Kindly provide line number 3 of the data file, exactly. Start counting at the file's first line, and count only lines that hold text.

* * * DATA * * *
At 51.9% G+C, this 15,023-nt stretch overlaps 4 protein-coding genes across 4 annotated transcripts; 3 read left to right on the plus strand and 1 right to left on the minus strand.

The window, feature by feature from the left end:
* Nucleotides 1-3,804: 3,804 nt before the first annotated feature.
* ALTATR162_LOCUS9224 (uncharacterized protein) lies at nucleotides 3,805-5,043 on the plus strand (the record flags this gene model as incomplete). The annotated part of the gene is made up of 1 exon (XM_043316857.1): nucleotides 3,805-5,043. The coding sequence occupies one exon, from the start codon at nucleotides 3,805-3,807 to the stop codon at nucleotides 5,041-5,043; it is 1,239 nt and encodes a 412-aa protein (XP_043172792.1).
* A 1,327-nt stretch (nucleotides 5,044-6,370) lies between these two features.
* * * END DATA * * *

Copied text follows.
* Nucleotides 1-3,804: 3,804 nt before the first annotated feature.